*---------------------------------------*
 
 This function does not return if the memory cannot be allocated.  The error is reported
 and the command aborted.
*/

void *gdb_realloc(void *p, int amount)
{
    return ((void *)xrealloc(p, amount));
}


/*--------------------------------------------------*
 | gdb_free - free memory allocated by gdb_malloc() |
 *--------------------------------------------------*/

void gdb_free(void *p)
{
    xfree(p);
}

/*--------------------------------------------------------------------------------------*/
			      /*-------------------------*
			       | Miscellaneous Utilities |
			       *-------------------------*/

/*---------------------------------------------------------------------*
 | gdb_setup_argv - build an argv[] vector from a argument list string |
 *---------------------------------------------------------------------*
 
 This builds an argv[] vector from a command line of arguments.  Since each plugin
 command is passed all its arguments as a string, this routine may be convenient to break
 up the line into individual arguments using the standard argv/argc conventions.  It is
 assumed the argv[] array is large enough to hold maxargs+1 entries.  The argv[0] entry
 is set with the argv0 parameter which is assumed to be a command name.  However, if
 argv0 is NULL then argv[0] will contain the first word of s.  The argv[argc] entry is
 always NULL.  The function returns argc as its result.
       
 An argv argument is defined here as any sequence of non-blank characters where blanks
 may be contained in singly or doubly quoted strings or paired parenthesis or paired
 square brackets.  Thus (char *)a[i + 1] represents a single argv argument.  Also escaped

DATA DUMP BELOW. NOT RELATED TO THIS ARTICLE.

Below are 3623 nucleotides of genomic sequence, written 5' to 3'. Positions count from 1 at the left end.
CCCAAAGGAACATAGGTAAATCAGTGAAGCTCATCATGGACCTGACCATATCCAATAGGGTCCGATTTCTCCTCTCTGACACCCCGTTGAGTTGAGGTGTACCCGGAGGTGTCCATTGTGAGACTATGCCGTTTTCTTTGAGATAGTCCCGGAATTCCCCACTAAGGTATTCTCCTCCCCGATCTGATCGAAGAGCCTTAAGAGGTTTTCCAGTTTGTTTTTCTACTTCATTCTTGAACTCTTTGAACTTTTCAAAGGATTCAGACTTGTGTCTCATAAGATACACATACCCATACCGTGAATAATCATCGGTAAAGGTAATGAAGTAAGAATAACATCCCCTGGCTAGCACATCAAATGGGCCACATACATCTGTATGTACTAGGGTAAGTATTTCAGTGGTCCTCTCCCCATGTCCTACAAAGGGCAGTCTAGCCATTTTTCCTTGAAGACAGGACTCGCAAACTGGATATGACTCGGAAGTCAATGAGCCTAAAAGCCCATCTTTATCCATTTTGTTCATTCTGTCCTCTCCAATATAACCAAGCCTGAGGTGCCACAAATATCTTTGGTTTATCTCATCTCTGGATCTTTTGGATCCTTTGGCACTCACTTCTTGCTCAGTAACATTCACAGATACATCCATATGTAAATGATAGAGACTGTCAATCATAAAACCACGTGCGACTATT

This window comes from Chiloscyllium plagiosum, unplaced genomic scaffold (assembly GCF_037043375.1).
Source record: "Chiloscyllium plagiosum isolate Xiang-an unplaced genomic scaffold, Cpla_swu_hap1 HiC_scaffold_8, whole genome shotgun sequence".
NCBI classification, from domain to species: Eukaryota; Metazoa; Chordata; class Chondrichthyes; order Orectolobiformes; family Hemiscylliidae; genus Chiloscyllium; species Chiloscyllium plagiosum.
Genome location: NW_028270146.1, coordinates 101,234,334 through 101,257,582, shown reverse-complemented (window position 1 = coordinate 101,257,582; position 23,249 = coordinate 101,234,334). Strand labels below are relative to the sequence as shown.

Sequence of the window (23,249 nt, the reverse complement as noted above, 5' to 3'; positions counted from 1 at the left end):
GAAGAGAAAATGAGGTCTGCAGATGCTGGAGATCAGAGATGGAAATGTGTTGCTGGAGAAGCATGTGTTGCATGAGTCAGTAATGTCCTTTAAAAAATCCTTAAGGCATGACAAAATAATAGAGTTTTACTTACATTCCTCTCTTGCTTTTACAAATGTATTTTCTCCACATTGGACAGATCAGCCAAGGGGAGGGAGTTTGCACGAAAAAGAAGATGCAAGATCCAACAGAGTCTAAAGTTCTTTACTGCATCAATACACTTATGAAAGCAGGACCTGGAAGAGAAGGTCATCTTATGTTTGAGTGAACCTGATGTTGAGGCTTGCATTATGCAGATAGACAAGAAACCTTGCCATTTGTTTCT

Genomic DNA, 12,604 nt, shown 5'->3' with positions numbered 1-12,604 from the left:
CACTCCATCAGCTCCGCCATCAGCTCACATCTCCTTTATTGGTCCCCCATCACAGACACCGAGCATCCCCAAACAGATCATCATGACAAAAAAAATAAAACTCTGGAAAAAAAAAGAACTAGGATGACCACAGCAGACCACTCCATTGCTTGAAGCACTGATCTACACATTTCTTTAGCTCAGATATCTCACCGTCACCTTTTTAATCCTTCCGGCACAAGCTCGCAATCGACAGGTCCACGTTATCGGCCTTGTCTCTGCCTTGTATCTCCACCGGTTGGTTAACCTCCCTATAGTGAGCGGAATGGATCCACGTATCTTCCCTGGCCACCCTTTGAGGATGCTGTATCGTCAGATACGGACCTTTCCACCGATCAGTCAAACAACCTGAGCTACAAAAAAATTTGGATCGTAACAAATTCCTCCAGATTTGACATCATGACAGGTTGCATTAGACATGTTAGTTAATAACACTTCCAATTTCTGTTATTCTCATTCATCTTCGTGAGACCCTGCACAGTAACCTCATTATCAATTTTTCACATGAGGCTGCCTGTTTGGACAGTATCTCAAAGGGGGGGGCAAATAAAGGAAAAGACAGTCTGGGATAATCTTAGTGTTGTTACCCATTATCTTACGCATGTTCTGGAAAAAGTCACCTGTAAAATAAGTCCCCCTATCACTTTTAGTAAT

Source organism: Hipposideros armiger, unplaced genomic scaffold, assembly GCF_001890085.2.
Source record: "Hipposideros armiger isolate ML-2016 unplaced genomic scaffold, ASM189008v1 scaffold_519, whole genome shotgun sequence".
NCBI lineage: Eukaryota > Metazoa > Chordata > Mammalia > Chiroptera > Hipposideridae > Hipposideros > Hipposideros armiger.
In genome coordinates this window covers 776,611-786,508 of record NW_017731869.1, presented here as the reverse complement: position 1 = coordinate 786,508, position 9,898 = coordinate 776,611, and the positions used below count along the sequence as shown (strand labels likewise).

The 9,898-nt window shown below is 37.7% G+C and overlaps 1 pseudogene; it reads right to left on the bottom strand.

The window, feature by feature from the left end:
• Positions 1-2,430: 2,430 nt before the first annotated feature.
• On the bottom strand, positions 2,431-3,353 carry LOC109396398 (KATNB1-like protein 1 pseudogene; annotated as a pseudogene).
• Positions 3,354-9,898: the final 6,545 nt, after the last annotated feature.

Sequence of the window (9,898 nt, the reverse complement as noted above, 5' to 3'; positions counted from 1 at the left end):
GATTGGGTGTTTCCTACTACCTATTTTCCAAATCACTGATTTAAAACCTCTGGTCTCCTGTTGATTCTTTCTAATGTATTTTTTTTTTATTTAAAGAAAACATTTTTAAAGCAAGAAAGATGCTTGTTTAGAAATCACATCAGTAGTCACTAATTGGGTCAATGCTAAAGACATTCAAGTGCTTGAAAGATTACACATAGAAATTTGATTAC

characters (including hex and octal) are permitted.
 
 The argv[] pointers are pointers into the string s.  String s is MODIFIED to contain
 null characters at the end of each argument.  So the caller must assume s has the same
 lifetime as argv[] and is a modifiable string.
 
 Caution: If you pass the command line arg string passed to a plugin then you run the
 risk of modifying gdb's command line.  This is not a problem unless you intend to all
 the plugin command to be reexecuted when the user enters a null command line (i.e.,
 just a return) to reexecute the previous command.  Since null delimiters are placed
 between the args in the string the reexecuted string will be effectively truncated to
 the first argument.
*/
 
int gdb_setup_argv(char *s, char *argv0, int *argc, char *argv[], int maxargs)
{
    int i, n, paren = 0, brack = 0;
    char c, *p = s, str = '\0';
    
    *argc = 0;
    
    if (argv0)
    	argv[(*argc)++] = argv0;
    
    if (s) {
        while ((c = *s++) != '\0') {
	    if (c != ' ' && c != '\t') {
		if (*argc >= maxargs) {
		    --(*argc);
		    break;
		}
		
		argv[(*argc)++] = p;
		
		do {
		    switch (c) {
		    	case '\\':